Reduce stress

There is some evidence that women who are clinically depressed when they start an IVF cycle are less likely to conceive. So our take home message is to look after yourself and your relationship by managing stress and seeking help if needed.

Eat healthily

The current dietary advice is to eat a healthy balanced diet with lots of fresh fruit and vegetables. For men, there are a number of studies suggesting that antioxidants such as vitamin C and E, along with zinc and selenium may reduce DNA damage in sperm. Foods rich in antioxidants are good for both prospective parents, and include:

  • all types of berries
  • fruits such as grapes, oranges, plums, pineapple, dates, kiwifruit, mandarins
  • dried fruit such as apricots and prunes
  • vegetables such as red cabbage, peppers, parsley, artichokes, brussels sprouts, tomatoes, spinach; brightly coloured vegetables are particularly rich in antioxidants
  • legumes such as broad beans, groundnuts, soybeans
  • cereals such as barley, millet, oats and corn
  • nuts and seeds such as walnuts, brazil nuts, sunflower seeds
  • garlic and ginger
  • dark chocolate

What about medication?

It is wise to check with your doctor regarding any medication that you are both on, as there may be a better alternative while you are planning a pregnancy. For example, women taking medication for epilepsy or depression should discuss options with a medical practitioner. There are also some drugs
which you may have taken in the past that may impact on fertility, particularly chemotherapy drugs.

Lubricants

Be wary of which lubricants you use when trying to conceive. ‘Non-spermicidal lubricant’ in fact means that they don’t have any chemical spermicide (anti-sperm drugs) in them, not that they are actually non-toxic to sperm. Many lubricants are sperm toxic based on ‘non-drug’ ingredients such as glycerin/glycerol, propylene glycol, etc. The Pre-Seed brand is non-toxic to sperm and the only personal lubricant allowed to state that it is “safe to use when trying to conceive.”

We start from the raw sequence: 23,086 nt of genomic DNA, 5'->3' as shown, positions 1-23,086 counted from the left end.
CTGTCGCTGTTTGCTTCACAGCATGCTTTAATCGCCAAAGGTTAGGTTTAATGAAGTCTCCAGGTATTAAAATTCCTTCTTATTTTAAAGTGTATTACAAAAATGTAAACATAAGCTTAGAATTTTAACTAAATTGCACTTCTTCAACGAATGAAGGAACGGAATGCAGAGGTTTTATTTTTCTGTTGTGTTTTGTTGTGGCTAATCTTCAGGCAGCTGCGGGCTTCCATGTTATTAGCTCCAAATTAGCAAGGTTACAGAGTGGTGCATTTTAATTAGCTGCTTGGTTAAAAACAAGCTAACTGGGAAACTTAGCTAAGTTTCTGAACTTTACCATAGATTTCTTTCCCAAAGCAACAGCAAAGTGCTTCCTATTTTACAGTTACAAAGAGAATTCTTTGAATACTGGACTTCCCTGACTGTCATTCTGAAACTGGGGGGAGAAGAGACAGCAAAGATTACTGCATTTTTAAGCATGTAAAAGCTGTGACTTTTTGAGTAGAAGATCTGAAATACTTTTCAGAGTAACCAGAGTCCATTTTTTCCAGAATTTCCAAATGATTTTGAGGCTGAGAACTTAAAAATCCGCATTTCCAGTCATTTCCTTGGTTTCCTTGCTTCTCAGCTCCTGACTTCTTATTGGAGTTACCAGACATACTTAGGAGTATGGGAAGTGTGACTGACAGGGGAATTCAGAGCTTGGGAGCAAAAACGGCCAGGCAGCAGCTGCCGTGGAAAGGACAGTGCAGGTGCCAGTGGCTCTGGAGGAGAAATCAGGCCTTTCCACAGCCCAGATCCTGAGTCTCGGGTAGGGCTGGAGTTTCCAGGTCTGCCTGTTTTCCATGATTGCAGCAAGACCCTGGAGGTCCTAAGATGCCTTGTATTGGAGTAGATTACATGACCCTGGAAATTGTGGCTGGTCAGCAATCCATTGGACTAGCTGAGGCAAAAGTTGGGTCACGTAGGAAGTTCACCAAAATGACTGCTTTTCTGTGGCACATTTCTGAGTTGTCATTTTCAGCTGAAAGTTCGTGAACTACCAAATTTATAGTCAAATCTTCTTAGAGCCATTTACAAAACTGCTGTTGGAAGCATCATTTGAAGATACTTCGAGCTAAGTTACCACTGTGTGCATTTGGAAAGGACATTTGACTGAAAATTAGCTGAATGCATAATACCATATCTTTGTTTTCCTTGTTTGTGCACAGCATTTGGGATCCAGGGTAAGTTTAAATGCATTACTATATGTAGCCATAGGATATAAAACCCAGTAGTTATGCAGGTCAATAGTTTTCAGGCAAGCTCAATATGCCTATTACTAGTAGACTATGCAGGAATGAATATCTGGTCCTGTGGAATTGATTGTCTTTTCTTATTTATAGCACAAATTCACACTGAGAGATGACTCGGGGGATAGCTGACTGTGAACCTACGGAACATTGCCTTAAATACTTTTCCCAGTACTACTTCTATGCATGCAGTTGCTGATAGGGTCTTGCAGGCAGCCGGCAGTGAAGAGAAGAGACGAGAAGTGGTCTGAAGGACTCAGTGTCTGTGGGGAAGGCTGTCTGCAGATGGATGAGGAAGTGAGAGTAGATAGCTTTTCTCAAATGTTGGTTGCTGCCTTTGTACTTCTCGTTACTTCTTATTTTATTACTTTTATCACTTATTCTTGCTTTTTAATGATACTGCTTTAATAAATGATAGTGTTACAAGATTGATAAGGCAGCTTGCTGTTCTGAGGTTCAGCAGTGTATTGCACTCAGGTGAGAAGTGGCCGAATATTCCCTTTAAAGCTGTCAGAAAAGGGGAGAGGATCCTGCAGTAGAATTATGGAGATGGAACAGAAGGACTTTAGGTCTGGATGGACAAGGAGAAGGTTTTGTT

www.fertilityassociates.co.nz

hey  baby,  did  you  know…?

  • A child’s first three years are his most important for learning language. The more language he hears, the larger his vocabulary will become. However, it is language spoken directly to a child during this language learning period that is most effective in building strong circuitry to support vocabulary growth and proficient language skills.
  • From the day your child is born, her brain is primed to build a strong emotional bond with those people who provide her with consistent loving care. Without positive social experiences during her first 18 months, the ability to develop secure, trusting relationships becomes much less likely.
  • Between the ages of 1 and 4, children develop the capacity to understand logic and mathematical concepts. During this period, stimulating experiences can provide the optimal benefit. Stacking blocks and knocking them down, stringing wooden beads or counting rows of raisins before eating them are experiences that help a child become a skilled mathematical and logical thinker.

Reference: ‘Baby Minds: brain-building games your baby will love’ by Linda Acredolo and Susan Goodwyn.